River of Rats, Part Five – Pigalle
I don’t remember ever talking about it, or how a decision was made. But one night, we jumped the turn-styles at the Pont Neuf station- because we didn’t have money even for that- and rode the metro to Pigalle.
When we arrived, I sat on a bench under the trees on the meridian while Joanna, wearing a long black trench coat and the only dress she brought with her, a knee high red-checkered number she purchased at Super Target, crossed over to the Rue de Clichy.
She watched how the other girls did it, they weren’t hard to pick out. She went up to one of them, bummed a smoke, lit it, found an unoccupied corner, and set her back against the side of the building, and smoked. It didn’t take long before a man approached her. He spoke and she nodded and smiled faintly, then walked with him. He put his hand on the small of her back and they walked up the hill away from me and into darkness.
I waited for a very long time. I can’t say how long, but finally she came back with the man. I could see he was middle aged, maybe around fifty, maybe older. He had perfectly coifed silver gray hair, a deep tan, and looked to be very fit. Probably a businessman; he was like a silver fox. He wore a ring on the index finger of his left hand; I hadn’t noticed that before. He put something in her hand, kissed her on her tenderly on her forehead they way a father would with his daughter and walked back up the hill. When he was out of sight, Joanna turned and walked to where I was sitting and didn’t stop, kept going. I got up from the bench and followed, eventually catching up to her. It was cold now and we could see our breath in the night air. She didn’t speak and neither did I and since the metro closed in the early morning, we walked back to the bridge.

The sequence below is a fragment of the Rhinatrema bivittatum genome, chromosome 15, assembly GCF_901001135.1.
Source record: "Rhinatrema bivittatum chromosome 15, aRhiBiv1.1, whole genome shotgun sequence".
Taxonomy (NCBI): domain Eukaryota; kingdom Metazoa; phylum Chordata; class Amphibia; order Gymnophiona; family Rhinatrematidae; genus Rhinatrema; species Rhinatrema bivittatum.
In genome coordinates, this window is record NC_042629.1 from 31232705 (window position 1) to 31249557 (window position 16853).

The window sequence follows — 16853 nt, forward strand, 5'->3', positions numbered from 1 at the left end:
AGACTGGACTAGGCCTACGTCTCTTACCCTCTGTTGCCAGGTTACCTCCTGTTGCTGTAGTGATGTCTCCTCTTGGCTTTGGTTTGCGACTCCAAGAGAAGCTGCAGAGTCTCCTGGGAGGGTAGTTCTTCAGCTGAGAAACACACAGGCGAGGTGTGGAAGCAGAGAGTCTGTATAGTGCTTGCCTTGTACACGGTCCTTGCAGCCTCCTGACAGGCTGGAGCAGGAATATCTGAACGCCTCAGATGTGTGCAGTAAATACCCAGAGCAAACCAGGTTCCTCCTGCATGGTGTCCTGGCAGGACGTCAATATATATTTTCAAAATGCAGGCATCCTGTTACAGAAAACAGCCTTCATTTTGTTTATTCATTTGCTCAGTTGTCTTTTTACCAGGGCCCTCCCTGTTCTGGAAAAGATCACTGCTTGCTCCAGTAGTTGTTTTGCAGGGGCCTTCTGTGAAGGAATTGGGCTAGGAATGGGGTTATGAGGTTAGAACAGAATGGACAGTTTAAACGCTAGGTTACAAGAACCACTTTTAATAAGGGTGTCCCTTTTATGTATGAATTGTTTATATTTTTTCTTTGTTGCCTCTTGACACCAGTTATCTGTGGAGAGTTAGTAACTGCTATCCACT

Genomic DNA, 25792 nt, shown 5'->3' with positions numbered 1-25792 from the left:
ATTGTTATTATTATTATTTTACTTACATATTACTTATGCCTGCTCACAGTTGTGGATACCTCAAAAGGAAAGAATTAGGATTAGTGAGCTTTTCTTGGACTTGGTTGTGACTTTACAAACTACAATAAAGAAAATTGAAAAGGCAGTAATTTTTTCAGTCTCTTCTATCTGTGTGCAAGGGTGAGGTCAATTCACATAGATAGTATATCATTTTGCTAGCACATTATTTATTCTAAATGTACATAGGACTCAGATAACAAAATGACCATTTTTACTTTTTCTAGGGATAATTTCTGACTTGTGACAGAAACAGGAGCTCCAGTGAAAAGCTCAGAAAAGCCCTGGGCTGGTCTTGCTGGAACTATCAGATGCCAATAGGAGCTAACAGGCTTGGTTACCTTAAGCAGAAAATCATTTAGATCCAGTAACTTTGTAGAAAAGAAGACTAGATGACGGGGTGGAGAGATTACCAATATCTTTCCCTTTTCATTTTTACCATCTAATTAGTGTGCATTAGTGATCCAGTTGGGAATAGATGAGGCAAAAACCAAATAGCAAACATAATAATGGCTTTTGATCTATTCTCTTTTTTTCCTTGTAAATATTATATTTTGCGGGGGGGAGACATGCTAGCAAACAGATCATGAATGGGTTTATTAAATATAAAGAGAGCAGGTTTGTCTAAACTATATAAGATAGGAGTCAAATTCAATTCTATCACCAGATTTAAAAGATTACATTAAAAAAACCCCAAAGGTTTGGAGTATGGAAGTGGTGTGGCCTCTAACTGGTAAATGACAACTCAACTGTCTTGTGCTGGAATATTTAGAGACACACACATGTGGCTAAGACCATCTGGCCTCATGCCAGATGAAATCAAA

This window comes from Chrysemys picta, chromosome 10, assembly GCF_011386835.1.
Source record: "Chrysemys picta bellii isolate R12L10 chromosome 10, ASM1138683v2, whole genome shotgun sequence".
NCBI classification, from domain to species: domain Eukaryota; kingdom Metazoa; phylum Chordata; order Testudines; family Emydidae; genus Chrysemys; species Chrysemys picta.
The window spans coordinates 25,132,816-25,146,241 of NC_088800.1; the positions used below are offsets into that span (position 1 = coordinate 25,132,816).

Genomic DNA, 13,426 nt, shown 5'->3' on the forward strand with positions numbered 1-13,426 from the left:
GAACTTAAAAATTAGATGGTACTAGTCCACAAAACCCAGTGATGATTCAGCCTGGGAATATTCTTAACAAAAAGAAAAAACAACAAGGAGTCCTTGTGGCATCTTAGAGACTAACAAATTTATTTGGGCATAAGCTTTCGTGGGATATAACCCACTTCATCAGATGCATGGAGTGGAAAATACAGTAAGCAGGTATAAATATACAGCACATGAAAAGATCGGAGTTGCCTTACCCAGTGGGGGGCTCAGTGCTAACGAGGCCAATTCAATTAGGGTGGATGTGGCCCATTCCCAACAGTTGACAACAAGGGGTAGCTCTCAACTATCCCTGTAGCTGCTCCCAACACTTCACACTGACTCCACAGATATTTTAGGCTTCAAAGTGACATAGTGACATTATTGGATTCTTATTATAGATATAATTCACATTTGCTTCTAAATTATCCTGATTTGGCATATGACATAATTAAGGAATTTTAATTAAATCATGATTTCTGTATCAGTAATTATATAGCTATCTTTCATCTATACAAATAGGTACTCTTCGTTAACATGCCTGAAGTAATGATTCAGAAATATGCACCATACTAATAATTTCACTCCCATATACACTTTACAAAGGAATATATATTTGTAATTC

Later, side-by-side in our sleeping bags, I asked her ‘what was it like?’
‘Like nothing.’ Her back was turned to me and I couldn’t see her face. She was trembling.
‘What do you mean, ‘like nothing.’
‘Exactly that; like nothing. He couldn’t tell that I wasn’t even French.’
The next morning we ate breakfast on a plastic covered terrace of a café. It was the first true meal we had in a very long time. We didn’t speak, there was a silence between us; we had stepped over a certain threshold and couldn’t turn back. There are some things you just can never return from.
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